Chancellor of the Exchequer George Osborne moved to reassure investors and voters that the U.K. has taken steps to insulate itself from a “traumatic” Greek exit from the euro.
“Britain’s attitude to the developing Greek crisis is clear, we hope for the best but we prepare for the worst,” Osborne told lawmakers in the House of Commons in London on Monday. “We should plan on the assumption that this referendum will effectively be a choice for the Greek people about whether their country now leaves the euro.”
His comments add to the pressure from European policy makers who are framing the July 5 referendum as an in-or-out vote on euro membership rather than on the terms of rescue aid. The Greek government plans to ask voters whether they accept the latest proposal by creditors on implementing budget cuts in return for more financial aid, and advocates a “no” vote.
Greece has shut its banks and imposed capital controls to help avert the collapse of its financial system amid increasing concerns it will be forced out of the euro area. Banks will be closed at least until July 6.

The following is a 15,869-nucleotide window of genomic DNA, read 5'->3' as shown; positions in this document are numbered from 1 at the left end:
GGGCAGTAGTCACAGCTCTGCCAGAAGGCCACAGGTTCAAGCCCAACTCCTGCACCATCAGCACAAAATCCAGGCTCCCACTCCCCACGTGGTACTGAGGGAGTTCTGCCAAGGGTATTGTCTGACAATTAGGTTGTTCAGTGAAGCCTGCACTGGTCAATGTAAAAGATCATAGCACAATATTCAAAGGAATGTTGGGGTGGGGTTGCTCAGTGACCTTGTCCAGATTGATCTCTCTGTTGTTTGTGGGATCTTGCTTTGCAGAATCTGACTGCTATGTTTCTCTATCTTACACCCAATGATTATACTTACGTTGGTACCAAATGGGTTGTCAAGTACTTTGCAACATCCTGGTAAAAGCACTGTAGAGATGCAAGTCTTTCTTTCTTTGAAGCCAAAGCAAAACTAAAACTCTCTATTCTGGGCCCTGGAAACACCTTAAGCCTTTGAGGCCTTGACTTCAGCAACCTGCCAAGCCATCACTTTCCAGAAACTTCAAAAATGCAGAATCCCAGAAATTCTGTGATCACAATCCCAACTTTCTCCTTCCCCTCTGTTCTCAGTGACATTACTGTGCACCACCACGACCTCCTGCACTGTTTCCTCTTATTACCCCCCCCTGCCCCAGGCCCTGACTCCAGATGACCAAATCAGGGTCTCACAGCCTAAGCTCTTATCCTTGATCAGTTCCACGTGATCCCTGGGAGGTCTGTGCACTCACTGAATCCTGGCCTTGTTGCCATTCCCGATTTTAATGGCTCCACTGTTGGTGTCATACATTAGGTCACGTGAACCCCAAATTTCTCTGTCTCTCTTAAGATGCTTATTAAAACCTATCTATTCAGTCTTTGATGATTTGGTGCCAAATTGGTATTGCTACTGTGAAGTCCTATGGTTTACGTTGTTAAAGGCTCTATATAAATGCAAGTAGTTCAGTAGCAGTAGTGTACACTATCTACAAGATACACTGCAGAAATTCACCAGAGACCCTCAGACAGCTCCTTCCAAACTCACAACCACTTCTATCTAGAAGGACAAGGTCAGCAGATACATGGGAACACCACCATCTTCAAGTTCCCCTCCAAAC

Osborne said he had spoken to the International Monetary Fund, his European counterparts and Bank of England Governor Mark Carney to ensure tourists, businesses and British retirees living in Greece are protected.
The U.K. government and the BOE are ready to ensure Britain’s financial stability, Osborne said. State payments including pensions to about 6,000 British citizens in Greece will continue to be made in the usual way, he said.
The 150,000 British tourists who visit Greece each week in an average July should take cash with them to cover the cost of their stay, Osborne said, rather than risk limits on the money they can access in the country.
Osborne also said the U.K. tax authorities would provide “breathing space” to businesses who are experiencing cash-flow difficulties as a result of the Greek crisis.
Greece “has been one of the biggest external economic risks to the British economy,” Osborne said. “I don’t think anyone should underestimate the impact that a Greek exit from the euro would have on the European economy -– and the knock-on effects on us.”